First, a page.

After falling to 4-14 on the season, J.A. Happ didn't have any answers:
“Just once again, kind of the story of it. They hit it where we weren’t, and I fell behind a bit too much. I have to find a way to get them to put it in play on the ground somewhere, hopefully, and that will be the goal for the next start.”
Mills wasn't real clear on that next start:
“We’re going to talk about some things and see if we think we can get him back to being what it needs to be and throwing the way he’s capable of throwing."
That's a pretty startling statement, when you look at it closely, and probably too closely, at that. "If we think we can get him back..." Not exactly a vote of confidence. Because if Brocail (wouldn't Arnsberg come in handy here?) can't do it, where does he go? He might be going to see Dr. Hooton in OKC to get things straightened out.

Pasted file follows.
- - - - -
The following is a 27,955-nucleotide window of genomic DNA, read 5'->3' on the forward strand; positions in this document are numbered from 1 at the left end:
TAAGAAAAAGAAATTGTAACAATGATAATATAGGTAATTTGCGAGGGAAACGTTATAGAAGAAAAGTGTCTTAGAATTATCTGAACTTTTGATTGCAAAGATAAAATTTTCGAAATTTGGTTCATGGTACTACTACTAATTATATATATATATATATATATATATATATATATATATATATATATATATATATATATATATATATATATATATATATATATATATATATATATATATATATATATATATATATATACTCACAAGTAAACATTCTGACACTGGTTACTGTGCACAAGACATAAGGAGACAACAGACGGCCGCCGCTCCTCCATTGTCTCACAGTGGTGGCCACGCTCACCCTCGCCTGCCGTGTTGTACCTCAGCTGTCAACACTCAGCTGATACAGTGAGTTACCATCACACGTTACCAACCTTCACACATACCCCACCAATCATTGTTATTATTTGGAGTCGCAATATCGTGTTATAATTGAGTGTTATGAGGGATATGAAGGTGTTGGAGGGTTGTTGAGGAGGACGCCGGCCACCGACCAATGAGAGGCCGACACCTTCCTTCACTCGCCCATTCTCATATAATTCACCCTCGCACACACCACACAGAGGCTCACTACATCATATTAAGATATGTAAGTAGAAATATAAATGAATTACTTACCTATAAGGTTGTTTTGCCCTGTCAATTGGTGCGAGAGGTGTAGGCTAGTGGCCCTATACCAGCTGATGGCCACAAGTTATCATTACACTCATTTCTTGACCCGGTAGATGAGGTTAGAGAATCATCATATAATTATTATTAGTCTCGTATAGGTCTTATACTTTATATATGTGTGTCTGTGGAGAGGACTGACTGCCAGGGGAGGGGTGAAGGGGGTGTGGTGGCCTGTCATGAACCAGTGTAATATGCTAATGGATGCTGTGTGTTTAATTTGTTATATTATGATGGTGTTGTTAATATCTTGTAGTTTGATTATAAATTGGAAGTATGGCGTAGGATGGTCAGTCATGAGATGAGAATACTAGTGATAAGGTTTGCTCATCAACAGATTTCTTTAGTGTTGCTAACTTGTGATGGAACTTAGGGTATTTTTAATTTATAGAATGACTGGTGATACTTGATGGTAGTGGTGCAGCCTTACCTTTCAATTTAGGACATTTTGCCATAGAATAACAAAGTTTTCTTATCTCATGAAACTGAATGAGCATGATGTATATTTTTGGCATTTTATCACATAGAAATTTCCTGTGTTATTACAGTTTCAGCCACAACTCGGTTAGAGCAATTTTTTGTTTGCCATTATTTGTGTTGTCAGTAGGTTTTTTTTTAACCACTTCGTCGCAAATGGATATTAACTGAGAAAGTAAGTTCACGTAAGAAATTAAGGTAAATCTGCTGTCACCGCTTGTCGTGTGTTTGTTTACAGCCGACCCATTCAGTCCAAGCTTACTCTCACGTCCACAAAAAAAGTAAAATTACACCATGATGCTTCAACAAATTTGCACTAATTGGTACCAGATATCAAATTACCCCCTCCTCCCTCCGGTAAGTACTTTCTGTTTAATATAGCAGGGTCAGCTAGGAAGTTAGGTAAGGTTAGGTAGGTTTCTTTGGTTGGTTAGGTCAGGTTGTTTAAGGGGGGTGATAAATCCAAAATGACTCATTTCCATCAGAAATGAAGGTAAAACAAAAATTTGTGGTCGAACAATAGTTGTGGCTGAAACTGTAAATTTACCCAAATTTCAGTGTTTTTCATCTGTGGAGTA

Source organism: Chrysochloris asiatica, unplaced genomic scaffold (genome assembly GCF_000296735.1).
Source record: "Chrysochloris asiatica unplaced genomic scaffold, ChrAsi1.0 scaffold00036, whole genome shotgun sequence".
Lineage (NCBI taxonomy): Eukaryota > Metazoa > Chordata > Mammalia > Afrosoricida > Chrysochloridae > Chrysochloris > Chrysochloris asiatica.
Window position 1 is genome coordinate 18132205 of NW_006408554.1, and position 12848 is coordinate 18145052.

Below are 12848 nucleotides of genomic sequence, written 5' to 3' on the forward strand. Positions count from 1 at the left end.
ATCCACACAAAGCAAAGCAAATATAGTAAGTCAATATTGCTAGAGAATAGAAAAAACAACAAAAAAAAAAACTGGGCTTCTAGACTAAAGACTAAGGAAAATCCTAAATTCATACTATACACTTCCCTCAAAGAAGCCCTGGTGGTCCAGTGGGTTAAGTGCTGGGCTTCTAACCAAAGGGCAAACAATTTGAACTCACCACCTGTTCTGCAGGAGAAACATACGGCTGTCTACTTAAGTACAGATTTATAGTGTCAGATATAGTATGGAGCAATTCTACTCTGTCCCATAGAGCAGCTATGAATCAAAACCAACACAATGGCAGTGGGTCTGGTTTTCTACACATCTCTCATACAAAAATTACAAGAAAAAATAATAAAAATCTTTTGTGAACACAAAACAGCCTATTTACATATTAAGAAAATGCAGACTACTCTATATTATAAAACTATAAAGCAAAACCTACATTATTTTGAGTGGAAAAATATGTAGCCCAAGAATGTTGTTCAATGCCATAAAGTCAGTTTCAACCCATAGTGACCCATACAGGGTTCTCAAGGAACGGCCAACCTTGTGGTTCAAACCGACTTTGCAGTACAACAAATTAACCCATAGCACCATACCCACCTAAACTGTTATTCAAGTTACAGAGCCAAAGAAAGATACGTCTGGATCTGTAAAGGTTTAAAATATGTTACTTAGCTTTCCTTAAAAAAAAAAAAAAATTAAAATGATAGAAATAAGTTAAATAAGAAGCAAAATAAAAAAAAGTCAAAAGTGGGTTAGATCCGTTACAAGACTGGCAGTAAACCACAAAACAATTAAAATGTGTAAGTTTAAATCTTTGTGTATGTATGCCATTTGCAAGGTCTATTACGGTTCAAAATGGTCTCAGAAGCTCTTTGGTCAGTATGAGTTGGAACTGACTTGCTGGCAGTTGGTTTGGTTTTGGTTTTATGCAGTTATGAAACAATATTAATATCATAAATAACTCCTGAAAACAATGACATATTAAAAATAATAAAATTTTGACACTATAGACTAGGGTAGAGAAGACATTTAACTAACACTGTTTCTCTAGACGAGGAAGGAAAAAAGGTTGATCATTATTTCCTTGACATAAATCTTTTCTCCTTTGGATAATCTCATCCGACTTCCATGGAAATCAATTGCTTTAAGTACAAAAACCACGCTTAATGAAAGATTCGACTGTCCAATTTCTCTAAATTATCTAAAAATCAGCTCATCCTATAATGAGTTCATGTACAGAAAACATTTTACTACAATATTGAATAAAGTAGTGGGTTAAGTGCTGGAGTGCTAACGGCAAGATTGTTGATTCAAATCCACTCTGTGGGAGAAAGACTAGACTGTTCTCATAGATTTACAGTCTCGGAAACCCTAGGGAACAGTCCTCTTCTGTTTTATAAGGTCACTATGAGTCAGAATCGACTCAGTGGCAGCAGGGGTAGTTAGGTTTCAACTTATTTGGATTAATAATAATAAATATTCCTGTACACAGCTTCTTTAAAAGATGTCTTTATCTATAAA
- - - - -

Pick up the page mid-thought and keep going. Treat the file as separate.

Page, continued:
A good note from Levine that the County Clerk missed:
Happ set an Astros record, becoming the first pitcher in team history — and the first on any team since Seattle’s Paul Spoljaric in 1998 and 1999 — to go eight consecutive starts allowing five or more runs.